All this talk about Eastern Orthodoxy vs. Lutheranism in the blogosphere of late has got me thinking about the crux of locating the Church. The Orthodox call into question the existence of the Church among Lutherans, even though the same Scriptures, Sacrament, and Baptism are administered in Lutheran parishes as in Orthodox parishes. Our ministry is invalid, so some claim, because ordination of Lutheran clergy is not received from Orthodox bishops. For Lutherans the ministry is perpetual wherever Christ gives apostles, evangelists, pastor-teachers (Eph. 4). For the Orthodox (and anyone can correct me if I am wrong) there must be a clerical pedigree, so to speak. We do believe that the Holy Ministry is passed on from the clergy to other clergy. But whether or not I could trace my own clerical lineage to an Apostle, I do not know. I was ordained by David Petersen, who was ordained by another pastor, etc. etc. It is doubtful, in my mind, that any of those pastors were ever consecrated by a layman. At least the Reformers never practiced such a thing.
The point of all this rambling is this–Wherever Jesus is, there is His Holy Church. For where the head is, there the Body is also. Jesus is in His Word. He is in Baptism. He is in the Sacrament. He is the carcass. And where the carcass is, there the vultures will gather. It seems to me that we Lutherans have never doubted that we are the Body of Christ for we too hear the Word of God; we too receive Holy Baptism as it was instituted. We too feast on Christ’s Body and Blood. There is only One holy, catholic, and apostolic Church. And it is present in its fullness around the font, the pulpit, and the altar. The Key is Christ. If we have Him, then we are the Church. And if we are the Church, then we have Christ. Surely Christ is no less present among the people of my parish when the Word is proclaimed and the Sacrament administered than He is among an Orthodox parish when the Word is taught and proclaimed there.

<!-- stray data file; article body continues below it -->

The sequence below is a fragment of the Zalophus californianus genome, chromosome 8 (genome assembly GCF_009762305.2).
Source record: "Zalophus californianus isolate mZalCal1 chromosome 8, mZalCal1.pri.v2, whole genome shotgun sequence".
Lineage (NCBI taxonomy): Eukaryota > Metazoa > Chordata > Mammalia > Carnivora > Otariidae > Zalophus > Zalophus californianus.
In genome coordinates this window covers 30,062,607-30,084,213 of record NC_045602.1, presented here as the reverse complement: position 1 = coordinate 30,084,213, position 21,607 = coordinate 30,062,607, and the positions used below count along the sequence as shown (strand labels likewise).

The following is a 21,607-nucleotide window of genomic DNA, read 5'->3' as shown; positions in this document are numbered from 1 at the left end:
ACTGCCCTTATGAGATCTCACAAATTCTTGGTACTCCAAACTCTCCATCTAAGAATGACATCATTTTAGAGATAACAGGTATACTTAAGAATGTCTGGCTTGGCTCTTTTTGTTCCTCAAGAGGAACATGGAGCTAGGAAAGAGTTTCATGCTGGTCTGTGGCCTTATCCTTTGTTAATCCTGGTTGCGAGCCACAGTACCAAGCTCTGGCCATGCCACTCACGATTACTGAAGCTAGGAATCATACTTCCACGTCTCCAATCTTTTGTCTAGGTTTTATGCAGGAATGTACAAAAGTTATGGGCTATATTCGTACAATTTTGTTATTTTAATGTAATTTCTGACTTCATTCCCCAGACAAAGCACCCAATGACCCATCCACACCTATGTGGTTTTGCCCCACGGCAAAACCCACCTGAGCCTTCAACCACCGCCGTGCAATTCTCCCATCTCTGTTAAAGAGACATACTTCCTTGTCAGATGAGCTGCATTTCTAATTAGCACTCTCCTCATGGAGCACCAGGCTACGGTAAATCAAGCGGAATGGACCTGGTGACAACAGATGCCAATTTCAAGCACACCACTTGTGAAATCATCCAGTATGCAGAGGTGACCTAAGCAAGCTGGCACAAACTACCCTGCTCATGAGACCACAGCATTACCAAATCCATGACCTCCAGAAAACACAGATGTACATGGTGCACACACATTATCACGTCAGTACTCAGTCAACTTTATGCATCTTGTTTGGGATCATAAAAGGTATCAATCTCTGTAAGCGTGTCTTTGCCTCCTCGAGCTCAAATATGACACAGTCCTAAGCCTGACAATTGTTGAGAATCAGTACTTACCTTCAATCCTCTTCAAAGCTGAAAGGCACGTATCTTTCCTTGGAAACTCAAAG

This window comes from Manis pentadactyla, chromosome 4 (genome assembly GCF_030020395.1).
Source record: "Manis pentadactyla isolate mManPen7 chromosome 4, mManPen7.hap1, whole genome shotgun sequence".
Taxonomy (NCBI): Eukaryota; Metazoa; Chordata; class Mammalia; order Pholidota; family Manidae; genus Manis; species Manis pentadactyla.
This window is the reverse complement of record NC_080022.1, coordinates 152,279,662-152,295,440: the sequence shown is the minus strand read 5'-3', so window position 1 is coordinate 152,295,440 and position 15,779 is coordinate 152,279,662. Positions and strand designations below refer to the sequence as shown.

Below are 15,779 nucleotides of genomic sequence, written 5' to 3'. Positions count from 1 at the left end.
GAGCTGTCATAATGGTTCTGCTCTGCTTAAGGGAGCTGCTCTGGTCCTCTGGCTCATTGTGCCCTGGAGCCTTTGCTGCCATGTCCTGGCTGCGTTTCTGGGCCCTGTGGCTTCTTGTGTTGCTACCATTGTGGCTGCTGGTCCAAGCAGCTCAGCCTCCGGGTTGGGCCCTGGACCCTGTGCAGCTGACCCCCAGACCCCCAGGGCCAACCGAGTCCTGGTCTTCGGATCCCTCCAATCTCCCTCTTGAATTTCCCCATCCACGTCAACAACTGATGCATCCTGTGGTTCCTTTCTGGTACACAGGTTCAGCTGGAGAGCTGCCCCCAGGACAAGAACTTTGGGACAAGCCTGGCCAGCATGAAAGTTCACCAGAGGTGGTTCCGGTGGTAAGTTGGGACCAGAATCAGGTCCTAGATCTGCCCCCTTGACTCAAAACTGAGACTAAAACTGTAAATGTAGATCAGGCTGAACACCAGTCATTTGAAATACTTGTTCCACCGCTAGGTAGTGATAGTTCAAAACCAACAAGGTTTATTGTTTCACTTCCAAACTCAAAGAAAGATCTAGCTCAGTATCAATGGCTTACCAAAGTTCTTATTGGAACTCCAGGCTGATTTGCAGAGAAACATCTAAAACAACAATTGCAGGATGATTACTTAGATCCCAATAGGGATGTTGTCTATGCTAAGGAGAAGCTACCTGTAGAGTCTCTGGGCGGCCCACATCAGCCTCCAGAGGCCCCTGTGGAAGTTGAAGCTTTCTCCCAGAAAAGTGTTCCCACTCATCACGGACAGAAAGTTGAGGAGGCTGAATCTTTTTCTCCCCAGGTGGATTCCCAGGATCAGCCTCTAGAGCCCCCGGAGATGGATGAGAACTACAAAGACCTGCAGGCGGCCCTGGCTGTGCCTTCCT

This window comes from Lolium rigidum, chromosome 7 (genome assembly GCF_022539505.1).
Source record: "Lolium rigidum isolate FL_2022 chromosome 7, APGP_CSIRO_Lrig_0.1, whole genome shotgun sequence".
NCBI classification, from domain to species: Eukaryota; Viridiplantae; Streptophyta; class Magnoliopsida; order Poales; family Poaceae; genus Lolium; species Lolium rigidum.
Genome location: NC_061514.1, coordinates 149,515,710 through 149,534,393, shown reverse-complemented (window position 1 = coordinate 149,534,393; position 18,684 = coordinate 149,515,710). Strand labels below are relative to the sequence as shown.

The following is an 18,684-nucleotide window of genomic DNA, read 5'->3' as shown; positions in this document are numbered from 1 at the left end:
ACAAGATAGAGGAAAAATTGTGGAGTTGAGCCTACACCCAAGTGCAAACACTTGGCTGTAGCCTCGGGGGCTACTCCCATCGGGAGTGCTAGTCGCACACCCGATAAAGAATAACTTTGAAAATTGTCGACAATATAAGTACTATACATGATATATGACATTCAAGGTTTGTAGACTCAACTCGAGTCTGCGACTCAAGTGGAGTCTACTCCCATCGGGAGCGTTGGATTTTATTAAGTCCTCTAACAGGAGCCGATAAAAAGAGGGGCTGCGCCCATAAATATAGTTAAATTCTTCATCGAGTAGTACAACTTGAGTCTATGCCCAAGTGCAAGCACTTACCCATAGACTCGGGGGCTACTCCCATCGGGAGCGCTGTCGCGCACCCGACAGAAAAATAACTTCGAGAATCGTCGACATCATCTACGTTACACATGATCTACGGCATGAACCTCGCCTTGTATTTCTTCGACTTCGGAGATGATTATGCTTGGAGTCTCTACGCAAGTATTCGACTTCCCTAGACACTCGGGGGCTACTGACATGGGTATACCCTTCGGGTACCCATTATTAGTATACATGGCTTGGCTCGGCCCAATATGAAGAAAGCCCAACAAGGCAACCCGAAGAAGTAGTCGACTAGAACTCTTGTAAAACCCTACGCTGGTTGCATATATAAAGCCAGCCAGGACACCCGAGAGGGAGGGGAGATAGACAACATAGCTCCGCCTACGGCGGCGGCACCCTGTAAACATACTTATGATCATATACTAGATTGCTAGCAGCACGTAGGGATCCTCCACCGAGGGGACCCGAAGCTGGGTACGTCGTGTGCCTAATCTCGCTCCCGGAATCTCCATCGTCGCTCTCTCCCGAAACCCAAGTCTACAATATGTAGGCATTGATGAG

While I lament the loss of various clergypersons to the Orthodox church (three of whom were my very close friends from seminary, thankfully before they were ever ordained and given parishes), and while I find certain teachings and practices of the Orthodox church to be lacking in Scriptural foundation, I cannot, I will not say that the Church does not exist among the Orthodox Christians where the same Scriptures are heard and the Sacrament is given. I simply refuse to go there. Neither will I defend or laud the departure of said clergypersons from the Lutheran Church to the Orthodox Church.
One thing I know–Christianity, though its mysteries are deep enough that they will never be fully grasped in this life (or even perhaps the life to come), is simple enough for the most common lay person to grasp, whose eyes have been opened by the Holy Spirit, and in whose heart there is a child-like faith. You do not have to have a Th D. to be a Christian. In fact, such knowledge may very well be a hindrance to faith.